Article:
Baby on the way…

•October 9, 2017 • Leave a Comment

Sometimes life hits you with surprises.
And while my surprise isn’t the first thing that typically comes to mind when you hear the words ‘baby on the way,’ it’s exciting and scary all the same.
Don’t worry, you didn’t miss any big life changes recently – no guy, no pregnancy – just an unknown road ahead as my roommate and I enter a whole new world in becoming an emergency foster care home.

Let’s back-track though for a moment to how this journey began… this round starts with Isaiah 58. If you haven’t recently, maybe take a minute to read through the chapter. It starts out with a cry against God’s people as they claim to draw near to Him while pursuing their own desires and oppressing those the LORD called them to protect.

“…they seek me daily and delight to know my ways, as if they were a nation that did righteousness and did not forsake the judgment of their God…”  

Somehow each time I’d read this before, I had rested on the other side of the passage – the side with light breaking forth and healing quickly appearing (check out verse 8). But this time rather than finding comfort in the familiar words, I stood face to face with a fear that I was missing out on all that truly matters.  It was almost as if the Lord was saying to me, “Wake up! There is so much more than this!”

I have often thought about what it might be like to stand on the other side of eternity looking back at this life.  What will I wish I had spent my time, my money, my life on? And what will I wish I had just let go?
But then it went a touch further as I tried to imagine what it would be like to one day stand before the throne of Almighty God with no justification for why I had not obeyed.

“Is not this the fast that I choose:  to loose the bonds of wickedness, to undo the straps of the yoke… Is it not to share your bread with the hungry and bring the homeless poor into your house;  when you see the naked, to cover him, and not to hide yourself from your own flesh?”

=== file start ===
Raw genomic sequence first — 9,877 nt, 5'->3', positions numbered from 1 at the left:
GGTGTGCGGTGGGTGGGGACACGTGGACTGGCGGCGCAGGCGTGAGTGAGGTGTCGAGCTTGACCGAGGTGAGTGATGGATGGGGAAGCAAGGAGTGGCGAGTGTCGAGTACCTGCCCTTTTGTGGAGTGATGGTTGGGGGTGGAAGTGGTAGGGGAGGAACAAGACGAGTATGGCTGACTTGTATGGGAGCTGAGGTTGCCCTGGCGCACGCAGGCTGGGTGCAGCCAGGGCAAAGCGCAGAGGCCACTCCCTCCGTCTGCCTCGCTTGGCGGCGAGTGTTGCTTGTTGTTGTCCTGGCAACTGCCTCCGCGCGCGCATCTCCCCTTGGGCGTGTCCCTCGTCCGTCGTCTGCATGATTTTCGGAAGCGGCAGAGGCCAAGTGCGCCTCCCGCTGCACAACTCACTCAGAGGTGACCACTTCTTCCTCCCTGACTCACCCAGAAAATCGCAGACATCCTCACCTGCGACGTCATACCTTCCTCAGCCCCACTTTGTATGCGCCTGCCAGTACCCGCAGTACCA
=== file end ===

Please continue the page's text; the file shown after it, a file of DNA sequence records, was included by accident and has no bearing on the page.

Sometimes I think we wait for burning-bush-moments, a voice thundering from on high instructing us in a divine plan for our lives. Somehow we miss that the divine plan has been literally written out before us, that the commands given throughout the entire Bible to the people of God are the grand adventure we are intended to take hold of.  Sometimes I even wonder if having my very name written in before those commands would be enough to catch my attention, or if I would ignore it just the same with excuses of timing or inconvenience or fear or difficulty…

 

There are so many areas where I could have jumped in; a hundred different commands that we the Church are designed to fulfill, and a few of them written specifically on my heart.  To “look after orphans and widows in their distress” was one.

Alright, next step:  See if my roommate just might possibly be okay with me checking out short term, emergency foster care.

The long story short is that the Lord had been doing a very similar thing in her life, with the very same heart to foster, that very same week through another passage in Isaiah.
Go figure.

So… in just a few short weeks there will be a baby in our home.
I don’t know what his or her name will be.  I don’t know their background or even how long we’ll get to hold them in our arms and have them in our home. I don’t know exactly what my day to day will look with a baby and work and life in general.  In fact, if there’s anything we’ve learned throughout this entire process thus far, it’s that nothing is certainBut the truth is that especially in light of all that uncertainty, we simply can’t not give everything we are to love a broken and aching world.

 

“If you pour yourself out for the hungry and satisfy the desire of the afflicted, then shall your light rise in the darkness and your gloom shall be as the noonday.”

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Snapshots of Uganda

•April 14, 2015 • Leave a Comment